Extracurricular drops us into the lives of four high school seniors whose day to day lives at school were getting a little dull, until they made a pact to plan and execute a series of perfect murders and get some thrills before they head off to college. However when their latest plan hits some unexpected speed bumps, will the group manage to keep it together in this deadly situation or will everyone and everything get washed out in a sea of violence and blood.
This film’s comparisons to The Breakfast Club (but with more gore) is thin and mostly inaccurate as Extracurricular is nothing but a well shot bore of a film that while having some moderately satisfactory violence at both beginning and end is mostly unsatisfactory exposition in the middle as they just sit around and talk and gossip like high school kids do.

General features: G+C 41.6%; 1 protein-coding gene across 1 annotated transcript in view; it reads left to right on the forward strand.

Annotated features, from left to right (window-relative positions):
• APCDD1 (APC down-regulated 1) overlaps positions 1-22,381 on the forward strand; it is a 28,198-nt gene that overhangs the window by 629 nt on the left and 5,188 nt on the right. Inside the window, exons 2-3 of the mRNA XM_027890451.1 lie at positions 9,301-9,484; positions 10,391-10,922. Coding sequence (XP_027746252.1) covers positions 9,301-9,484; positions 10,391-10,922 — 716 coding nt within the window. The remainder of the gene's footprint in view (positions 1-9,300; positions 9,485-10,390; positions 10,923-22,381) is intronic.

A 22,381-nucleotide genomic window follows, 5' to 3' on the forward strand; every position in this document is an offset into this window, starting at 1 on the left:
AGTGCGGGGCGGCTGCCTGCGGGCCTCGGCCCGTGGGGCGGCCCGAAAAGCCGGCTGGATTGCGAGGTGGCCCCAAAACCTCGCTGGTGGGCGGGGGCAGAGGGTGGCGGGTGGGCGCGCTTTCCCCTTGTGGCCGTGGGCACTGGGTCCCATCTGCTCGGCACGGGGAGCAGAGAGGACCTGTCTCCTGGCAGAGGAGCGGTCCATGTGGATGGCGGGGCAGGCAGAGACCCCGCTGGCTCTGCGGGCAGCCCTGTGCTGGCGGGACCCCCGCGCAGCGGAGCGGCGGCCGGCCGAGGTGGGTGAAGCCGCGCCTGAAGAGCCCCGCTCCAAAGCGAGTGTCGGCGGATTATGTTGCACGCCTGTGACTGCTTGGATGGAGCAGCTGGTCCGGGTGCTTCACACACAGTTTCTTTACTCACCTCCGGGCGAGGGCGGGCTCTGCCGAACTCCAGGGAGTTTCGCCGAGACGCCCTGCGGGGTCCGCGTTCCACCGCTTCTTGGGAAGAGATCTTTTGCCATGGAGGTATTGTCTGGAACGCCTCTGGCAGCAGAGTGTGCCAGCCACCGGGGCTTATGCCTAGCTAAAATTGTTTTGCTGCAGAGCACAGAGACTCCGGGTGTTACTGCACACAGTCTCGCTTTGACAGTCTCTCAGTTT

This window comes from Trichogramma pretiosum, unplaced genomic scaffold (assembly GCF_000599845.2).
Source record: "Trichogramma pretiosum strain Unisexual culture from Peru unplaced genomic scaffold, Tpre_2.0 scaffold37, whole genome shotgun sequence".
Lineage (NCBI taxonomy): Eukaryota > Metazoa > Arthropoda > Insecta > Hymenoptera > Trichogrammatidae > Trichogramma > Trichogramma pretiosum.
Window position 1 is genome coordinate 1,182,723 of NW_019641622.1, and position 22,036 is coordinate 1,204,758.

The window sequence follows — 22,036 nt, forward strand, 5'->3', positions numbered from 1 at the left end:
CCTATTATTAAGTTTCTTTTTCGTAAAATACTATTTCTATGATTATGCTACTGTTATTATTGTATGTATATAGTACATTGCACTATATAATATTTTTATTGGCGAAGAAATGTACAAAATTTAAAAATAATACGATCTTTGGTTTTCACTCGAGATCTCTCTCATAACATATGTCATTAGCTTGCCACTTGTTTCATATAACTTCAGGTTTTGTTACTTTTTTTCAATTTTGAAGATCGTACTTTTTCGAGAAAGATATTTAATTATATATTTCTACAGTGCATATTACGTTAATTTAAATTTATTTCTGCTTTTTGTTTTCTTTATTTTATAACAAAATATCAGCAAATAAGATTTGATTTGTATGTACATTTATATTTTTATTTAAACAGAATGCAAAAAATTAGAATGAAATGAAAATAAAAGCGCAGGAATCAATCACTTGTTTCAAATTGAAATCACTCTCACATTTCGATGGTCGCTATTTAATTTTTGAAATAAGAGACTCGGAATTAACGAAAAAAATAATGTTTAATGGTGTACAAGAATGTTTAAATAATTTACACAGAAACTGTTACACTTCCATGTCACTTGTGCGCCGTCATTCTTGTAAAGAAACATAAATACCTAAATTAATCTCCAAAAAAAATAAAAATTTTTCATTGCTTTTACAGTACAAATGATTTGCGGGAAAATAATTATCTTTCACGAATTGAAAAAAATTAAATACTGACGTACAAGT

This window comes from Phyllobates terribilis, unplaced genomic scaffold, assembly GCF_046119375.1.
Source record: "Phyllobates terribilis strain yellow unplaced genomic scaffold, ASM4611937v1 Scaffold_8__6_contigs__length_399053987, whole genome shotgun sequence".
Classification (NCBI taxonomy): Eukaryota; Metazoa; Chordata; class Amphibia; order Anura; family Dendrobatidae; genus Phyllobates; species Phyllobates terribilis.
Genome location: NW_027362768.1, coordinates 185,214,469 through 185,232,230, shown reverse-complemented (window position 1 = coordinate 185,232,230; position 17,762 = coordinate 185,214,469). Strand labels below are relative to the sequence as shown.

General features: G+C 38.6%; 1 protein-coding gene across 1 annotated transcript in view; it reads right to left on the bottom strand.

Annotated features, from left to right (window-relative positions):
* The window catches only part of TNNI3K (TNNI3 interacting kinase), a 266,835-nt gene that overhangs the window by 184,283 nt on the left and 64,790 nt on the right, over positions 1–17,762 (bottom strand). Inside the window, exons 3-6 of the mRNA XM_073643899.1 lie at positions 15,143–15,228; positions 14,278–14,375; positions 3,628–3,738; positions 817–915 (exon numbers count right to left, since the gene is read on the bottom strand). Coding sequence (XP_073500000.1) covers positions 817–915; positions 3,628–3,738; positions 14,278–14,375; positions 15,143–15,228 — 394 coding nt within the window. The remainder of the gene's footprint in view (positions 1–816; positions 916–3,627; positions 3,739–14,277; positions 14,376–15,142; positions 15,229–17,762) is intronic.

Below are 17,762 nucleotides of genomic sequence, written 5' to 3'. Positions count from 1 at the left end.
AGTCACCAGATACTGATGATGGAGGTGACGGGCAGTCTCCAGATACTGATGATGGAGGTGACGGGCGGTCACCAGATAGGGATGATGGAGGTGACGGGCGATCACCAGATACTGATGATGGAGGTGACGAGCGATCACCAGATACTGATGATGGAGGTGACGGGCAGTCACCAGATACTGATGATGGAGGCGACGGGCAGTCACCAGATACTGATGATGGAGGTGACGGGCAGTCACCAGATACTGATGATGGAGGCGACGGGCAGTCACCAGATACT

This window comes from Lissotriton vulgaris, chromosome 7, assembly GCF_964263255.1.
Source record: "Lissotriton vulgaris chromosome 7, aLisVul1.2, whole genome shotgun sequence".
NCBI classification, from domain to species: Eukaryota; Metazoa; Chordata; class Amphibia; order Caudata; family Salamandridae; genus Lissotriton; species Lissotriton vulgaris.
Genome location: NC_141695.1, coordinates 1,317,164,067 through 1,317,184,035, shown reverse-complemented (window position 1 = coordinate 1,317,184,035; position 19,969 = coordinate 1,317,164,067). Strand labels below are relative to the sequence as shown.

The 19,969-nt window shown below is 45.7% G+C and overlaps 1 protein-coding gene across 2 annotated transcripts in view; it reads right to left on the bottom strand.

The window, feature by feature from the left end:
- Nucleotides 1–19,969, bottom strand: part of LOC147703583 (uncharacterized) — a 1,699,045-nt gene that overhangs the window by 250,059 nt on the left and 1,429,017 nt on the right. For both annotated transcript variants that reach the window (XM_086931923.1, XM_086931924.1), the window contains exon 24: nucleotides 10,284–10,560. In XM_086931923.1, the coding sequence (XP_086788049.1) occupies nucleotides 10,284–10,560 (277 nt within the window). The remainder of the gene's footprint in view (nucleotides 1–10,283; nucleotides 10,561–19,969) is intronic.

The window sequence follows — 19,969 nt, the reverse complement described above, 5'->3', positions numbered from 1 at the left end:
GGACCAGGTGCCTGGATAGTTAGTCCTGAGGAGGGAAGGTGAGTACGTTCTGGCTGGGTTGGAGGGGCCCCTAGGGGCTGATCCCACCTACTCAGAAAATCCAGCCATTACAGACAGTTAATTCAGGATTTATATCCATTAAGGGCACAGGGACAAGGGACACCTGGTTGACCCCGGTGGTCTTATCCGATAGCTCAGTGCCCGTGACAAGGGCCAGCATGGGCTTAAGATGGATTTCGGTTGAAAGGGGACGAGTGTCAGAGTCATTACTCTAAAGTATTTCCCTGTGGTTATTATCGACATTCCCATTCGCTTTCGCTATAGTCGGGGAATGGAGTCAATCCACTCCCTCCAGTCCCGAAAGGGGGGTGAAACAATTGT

I can’t knock Ray Xue as a director as there are a few impressive visual moments in the film and while it occasionally gets a little too fancy with overlong tracking and wide shots, it never really looks cheap or low budget always keeping us visually engaged with the material.
The script is the real problem here at the entire narrative plays out in a super severe manner for all 89 minutes and by the end of it all, no one really cares what happens. Sure the ensemble cast is relatively inexperienced but they all do their best and the tease of Luke Goss is exactly that because he’s barely in it.
It’s not the fault of Extracurricular that it exists; most everything has an audience, but with this it certainly isn’t yours truly. However, someone simply should have known better then to program this at a renowned film festival in a major film centre like Toronto.